A third path I’d like to take with you is the agricultural customs here. France is the largest agricultural producer in the EU and has banned genetically modified organisms (GMOs). Organic farming has doubled in France in the last five years due to encouragement from government policies and France is the third largest market for organic produce. Short food circuits were created by the French government to help encourage the consumption of local food. These practices certainly affect the quality of the produce and the way it interacts with our bodies.


Take gluten, for example. Many people have gluten sensitivities in the United States, but its not as common in Europe. The rate of gluten intolerance in France is 0.33%, and 0.75% in the United States (it doesn’t sound like a large gap, but it is!). There are many theories of why this is.

One is the type of wheat that is grown in Europe versus the USA; American wheat literally has more gluten in it. Another is the reality that American wheat is commonly exposed to glyphosate (a chemical used on genetically modified crops). Glycosphate is banned or heavily restricted in many European countries, as it can disrupt bacteria in our guts and disrupt our immune system.

This can even cause autoimmune diseases to “turn on” in our bodies for those of us who are predisposed to it (like me!). I was diagnosed with an autoimmune disease in 2020 and had my thyroid removed shortly after. While we’ll never know exactly what triggered the disease, autoimmune diseases can be triggered by stress on the body and environmental agents (like genetically modified organisms).

While living in America I discovered I was dairy, gluten and soy intolerant. However, once moving to France, I’ve been able to eat the majority of foods in these categories without an issue.

I could go on and on about the items that are in our food as Americans but would be unusual (or illegal) here in Europe. I was surprised that as a health-conscious person I didn’t understand the gravity of how huge the quality gap was until moving away and returning.

Real Life Examples That Made Me Pause

While visiting the United States I discovered that the whipped cream I had used in my hot chocolate for years never dissolved. I had become accustomed to the French whipped cream, with the ingredients of… cream… and now looked at the American version with confusion. Once I read the label and discovered the stabilizers and emulsifiers used, it made sense.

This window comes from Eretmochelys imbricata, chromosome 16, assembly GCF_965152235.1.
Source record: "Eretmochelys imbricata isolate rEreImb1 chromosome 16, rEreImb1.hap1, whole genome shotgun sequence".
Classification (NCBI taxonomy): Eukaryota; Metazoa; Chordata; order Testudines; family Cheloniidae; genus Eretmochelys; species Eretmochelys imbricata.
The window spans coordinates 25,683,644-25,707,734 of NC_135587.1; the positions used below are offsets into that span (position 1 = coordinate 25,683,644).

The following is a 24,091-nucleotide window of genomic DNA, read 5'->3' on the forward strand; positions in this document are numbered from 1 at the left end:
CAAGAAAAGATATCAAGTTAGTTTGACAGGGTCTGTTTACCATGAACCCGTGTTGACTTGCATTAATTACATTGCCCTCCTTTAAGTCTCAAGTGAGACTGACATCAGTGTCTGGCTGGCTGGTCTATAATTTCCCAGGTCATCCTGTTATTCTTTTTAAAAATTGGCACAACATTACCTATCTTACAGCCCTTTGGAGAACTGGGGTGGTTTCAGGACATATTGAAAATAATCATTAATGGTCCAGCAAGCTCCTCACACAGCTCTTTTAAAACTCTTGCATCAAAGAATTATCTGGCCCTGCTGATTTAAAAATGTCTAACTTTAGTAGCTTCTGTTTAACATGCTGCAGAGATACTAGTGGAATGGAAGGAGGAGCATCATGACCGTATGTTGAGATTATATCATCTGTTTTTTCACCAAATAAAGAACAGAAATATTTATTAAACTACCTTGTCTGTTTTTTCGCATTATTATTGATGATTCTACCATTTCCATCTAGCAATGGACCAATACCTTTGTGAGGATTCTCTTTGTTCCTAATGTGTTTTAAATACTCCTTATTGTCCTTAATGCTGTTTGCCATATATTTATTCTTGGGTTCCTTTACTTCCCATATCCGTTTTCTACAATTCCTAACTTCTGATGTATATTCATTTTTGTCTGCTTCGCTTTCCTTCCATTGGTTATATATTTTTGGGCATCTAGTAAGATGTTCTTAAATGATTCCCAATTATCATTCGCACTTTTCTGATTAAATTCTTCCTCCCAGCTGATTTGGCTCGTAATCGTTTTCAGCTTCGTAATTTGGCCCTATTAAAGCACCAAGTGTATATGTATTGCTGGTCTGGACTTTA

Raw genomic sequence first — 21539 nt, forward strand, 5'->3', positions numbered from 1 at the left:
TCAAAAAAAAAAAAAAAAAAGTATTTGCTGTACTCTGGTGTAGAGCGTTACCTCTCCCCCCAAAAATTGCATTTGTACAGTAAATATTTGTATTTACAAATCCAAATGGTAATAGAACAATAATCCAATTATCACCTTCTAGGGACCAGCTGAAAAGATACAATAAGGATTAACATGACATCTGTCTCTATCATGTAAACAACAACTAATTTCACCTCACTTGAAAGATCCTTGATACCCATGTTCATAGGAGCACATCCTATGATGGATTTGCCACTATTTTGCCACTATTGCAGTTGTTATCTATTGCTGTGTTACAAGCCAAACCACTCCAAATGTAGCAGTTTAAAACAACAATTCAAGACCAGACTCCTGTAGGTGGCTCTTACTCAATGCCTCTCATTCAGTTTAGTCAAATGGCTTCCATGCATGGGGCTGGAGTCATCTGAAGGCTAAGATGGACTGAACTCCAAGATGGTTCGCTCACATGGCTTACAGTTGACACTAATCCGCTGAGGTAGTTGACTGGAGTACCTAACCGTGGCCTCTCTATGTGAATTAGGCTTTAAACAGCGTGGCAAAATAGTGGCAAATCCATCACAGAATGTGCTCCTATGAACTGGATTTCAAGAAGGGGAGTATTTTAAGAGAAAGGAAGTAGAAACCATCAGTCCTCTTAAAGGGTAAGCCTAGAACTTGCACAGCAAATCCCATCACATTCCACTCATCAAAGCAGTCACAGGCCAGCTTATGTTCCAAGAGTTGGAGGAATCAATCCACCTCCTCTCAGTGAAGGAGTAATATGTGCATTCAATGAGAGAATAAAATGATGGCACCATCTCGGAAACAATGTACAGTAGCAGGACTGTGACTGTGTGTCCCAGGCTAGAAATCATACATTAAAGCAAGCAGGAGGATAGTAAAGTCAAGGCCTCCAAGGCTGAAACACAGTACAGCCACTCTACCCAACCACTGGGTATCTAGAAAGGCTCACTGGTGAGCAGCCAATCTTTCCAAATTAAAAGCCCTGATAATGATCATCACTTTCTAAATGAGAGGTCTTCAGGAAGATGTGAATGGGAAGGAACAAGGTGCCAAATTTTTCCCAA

This happened many times with many different foods. A friend brought over a bakery item that I thought was a strange color – when I read the ingredients I realized how many chemicals and food dyes were in it. I couldn’t fathom eating any.

I say this not to sound snobby, or “too good” for American food… but as a wake up call to myself and others to realize that there are a lot of sneaky ways (and outright blatant ways) that the American food system has deceived us.

As we plan our repatriation into the United States, I find myself wondering how I will protect my family from the warfare of chemicals and additives in our food. And, how can I do this in a way that doesn’t negatively impact my children’s relationship with food?

It’s a question I haven’t yet found an answer to. I feel especially grateful that we’ve begun the lives of our two babies in a country that has policies and systems in place to protect their health. They’ve begun their journey on this planet without unnecessary exposure to toxins in their food.

As an American living abroad, exposed to new “normals”, I’ve also discovered that I have new expectations for our leaders. I also have new expectations for the quality of life for the people I love. Why should my friends, family, and children have to worry about the food they’re putting in their bodies?

As a nurse (and a doctorate-prepared one at that), I feel the pull to advocate for my fellow Americans and begin the journey of affecting policy change.

I would be lying if I said I knew where to start. Sometimes, in the darkest moments, I think it must be too late. The gap between our elite and our poor continues to widen, and I know many of the very organizations meant to protect Americans are also intertwined with political agendas. I sometimes wonder if the food system is in cahoots with Big Pharma and the American healthcare system which is so broken. But I will, before we move back, find next steps to both protect my family and advocate for others.

Until then, I will enjoy the local, in-season food around me. We Americans could take a few tips from the French, who somehow find a way to both meticulously present and prepare food while being practical. Incroyable!